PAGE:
Data is Not Knowledge: Content Marketing Requires Context

by Andrew Schulkind

Your website had 16,000 visitors last month. Great news, right? Not if you typically average 40,000 monthly visits.

Nor if they only visited on page on the site before bouncing, spent less than 20 seconds on the site, and didn’t interact with the site in any way.

Unless, of course, those numbers are all better than you typically see. (And yes, I know that it’s not possible to average less than one page per visit …)

This is why we encourage our clients to keep two important ideas in mind as they evaluate the effectiveness of their website and other digital marketing: moving pictures over snapshots and insights over information.


Tracking Progress Over Time is Everything
A celebrity’s social media presence is going to hit numbers on the first day that most businesses won’t see in a lifetime. There’s no reason to despair at that reality – chances are your cheekbones aren’t as nice as the celebrity’s, either. Such is life.

Far more important is understanding how your numbers change over time and, critically, what causes them to change.

Obviously, you’ll want to do as much as you can of whatever you’ve determined drives more traffic, attracts more followers, encourages more engagement, even if you can’t always precisely identify or control exactly what that is.

That concept is quite easy to understand, so I won’t belabor it. It’s our second concept that can trip marketers up more easily.

Insights Trump Information
Don’t get me wrong; we need the firehose of information to get the insights we want, but we shouldn’t mistake the information for insights.

That means not being satisfied with the raw data that comes out of, for example, your Google Analytics account. Instead, you should be working to combine it with other data – whether from within Analytics or elsewhere – that let’s you dig deeper. A few examples:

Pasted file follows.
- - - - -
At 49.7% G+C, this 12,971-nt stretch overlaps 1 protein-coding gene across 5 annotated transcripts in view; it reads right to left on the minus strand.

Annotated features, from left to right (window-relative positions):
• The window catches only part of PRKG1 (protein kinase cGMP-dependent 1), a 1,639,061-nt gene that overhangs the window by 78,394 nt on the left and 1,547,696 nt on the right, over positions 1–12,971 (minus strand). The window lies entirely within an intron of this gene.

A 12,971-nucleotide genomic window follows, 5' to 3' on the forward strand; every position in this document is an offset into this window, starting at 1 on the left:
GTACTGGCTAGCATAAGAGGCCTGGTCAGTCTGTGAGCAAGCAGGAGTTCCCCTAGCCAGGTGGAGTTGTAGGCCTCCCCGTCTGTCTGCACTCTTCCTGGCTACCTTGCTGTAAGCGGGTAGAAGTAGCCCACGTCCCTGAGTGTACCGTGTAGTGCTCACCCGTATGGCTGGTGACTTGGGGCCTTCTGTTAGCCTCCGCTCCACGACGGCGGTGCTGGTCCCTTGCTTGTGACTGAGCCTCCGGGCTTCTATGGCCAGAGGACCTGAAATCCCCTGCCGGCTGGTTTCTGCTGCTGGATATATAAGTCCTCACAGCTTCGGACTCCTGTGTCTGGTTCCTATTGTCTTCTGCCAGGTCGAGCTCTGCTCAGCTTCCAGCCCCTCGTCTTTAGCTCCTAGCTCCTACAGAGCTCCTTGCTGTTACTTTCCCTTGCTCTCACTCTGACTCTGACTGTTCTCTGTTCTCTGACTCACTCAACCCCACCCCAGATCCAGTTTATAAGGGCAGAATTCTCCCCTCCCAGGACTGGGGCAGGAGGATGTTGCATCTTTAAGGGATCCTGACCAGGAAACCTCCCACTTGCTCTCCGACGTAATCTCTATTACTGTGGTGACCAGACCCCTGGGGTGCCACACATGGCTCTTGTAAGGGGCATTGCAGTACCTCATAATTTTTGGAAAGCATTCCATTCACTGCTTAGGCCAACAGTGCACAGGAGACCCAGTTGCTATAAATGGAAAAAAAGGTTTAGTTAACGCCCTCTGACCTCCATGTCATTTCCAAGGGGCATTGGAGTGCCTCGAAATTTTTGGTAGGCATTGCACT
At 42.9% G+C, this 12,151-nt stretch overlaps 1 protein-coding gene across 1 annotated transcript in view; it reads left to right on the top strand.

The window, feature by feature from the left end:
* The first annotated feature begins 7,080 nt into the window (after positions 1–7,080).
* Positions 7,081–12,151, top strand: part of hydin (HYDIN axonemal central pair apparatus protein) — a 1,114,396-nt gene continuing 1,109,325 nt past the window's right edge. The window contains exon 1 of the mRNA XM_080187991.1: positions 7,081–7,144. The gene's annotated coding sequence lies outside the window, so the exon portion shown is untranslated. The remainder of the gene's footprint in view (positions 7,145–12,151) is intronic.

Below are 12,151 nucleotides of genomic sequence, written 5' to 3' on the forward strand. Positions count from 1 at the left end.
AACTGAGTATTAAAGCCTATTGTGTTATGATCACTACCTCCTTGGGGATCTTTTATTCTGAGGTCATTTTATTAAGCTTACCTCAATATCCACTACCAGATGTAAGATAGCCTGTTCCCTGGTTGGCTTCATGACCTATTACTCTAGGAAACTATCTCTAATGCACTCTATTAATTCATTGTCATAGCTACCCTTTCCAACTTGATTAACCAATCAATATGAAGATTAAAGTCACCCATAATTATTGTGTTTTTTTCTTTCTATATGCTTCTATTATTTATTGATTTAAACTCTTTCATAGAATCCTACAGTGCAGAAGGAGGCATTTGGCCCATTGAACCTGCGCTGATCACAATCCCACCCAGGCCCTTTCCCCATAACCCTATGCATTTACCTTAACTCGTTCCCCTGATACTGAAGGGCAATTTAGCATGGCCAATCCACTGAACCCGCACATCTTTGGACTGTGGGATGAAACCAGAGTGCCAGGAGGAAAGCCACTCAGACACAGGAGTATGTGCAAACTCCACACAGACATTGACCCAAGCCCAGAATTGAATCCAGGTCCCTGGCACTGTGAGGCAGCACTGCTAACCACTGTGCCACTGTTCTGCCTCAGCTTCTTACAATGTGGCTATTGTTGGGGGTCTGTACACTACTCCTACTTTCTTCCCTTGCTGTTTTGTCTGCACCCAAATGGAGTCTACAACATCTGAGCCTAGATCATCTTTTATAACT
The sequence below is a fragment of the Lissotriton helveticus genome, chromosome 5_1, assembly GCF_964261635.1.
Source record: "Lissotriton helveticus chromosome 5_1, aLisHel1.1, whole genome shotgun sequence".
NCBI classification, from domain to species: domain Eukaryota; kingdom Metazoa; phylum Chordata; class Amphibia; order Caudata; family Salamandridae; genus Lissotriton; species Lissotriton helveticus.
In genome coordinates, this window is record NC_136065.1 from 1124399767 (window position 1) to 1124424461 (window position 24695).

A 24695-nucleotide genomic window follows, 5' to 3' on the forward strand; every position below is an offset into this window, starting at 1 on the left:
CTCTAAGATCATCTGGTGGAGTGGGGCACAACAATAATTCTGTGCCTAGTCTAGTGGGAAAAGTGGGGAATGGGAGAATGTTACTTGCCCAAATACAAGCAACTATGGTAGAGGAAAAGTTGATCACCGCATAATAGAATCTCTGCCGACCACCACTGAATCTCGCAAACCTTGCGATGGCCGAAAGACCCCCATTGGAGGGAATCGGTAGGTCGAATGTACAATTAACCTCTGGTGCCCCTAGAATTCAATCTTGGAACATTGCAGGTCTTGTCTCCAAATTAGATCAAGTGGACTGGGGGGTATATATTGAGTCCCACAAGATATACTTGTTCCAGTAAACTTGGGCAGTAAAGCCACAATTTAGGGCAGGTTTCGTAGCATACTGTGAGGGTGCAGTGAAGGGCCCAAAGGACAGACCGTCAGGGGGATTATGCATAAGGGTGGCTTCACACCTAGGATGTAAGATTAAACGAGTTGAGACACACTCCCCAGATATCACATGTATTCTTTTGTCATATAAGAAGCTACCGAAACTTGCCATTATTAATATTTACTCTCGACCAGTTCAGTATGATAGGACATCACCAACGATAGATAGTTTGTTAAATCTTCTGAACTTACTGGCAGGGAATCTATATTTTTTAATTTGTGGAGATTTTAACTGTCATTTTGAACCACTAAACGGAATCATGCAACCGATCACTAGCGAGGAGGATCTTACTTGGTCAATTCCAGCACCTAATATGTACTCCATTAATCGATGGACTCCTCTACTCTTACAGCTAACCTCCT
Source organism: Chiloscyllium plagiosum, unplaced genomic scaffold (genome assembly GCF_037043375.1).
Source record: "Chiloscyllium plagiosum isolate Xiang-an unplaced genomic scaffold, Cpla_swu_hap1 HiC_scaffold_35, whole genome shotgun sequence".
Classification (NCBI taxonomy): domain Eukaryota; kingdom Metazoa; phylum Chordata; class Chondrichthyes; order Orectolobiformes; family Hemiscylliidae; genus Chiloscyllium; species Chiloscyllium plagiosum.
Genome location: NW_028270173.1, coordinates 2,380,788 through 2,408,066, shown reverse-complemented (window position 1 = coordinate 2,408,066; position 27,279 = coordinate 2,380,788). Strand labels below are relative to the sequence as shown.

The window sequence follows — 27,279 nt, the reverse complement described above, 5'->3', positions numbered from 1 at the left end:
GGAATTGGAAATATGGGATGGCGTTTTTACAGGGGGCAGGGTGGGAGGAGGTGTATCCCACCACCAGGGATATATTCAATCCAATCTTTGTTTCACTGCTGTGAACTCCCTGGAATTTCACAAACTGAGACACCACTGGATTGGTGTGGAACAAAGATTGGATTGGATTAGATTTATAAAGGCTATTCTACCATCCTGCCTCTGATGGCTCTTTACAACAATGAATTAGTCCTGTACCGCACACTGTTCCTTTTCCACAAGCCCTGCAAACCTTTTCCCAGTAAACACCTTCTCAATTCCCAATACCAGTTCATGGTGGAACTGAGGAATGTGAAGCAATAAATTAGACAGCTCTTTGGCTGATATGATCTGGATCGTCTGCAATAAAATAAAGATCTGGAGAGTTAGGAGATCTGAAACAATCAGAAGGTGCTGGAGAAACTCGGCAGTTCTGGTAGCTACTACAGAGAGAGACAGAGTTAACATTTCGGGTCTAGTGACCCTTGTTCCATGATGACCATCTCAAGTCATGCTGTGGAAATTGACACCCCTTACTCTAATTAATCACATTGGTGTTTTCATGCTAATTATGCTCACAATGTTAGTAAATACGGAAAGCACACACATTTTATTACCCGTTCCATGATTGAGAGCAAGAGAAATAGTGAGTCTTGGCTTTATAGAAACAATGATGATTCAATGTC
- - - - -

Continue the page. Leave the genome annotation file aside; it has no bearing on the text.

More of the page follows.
Tracking monthly traffic is a smart thing to do – you want to know whether your audience is growing. But looking for trends within each month can tell you whether your email marketing or a particular social channel is more effective at driving traffic to your site.

An even deeper look can tell you whether those channels are driving high- or low-quality traffic.

Finding your top performing content is important, as well. And again, a deeper dive than which page gets you the most traffic can be revealing. You may find, for example, that some piece of content that looks like a middle-of-the-pack performer is actually the star attraction for one particular service line or audience segment.

Of course if that service line or audience segment is a huge part of your audience, the content in question would also rise to the top of the analytics chart. But if it is the key producer for a smaller part of your business, you can use that knowledge to target your content to a more tightly defined segment of your audience.

Those kinds of insights are what make the difference between above-average results that improve over time and lackluster results that remain, well, lackluster.

Tracking results over time is easy. It just takes some discipline and a solid system. Turning data into insights is more difficult, but it too can be mastered with discipline and a system. A clear set of goals and some experienced guidance can help, as well. We’re here if you need us.

Photo credit: Longlivetheux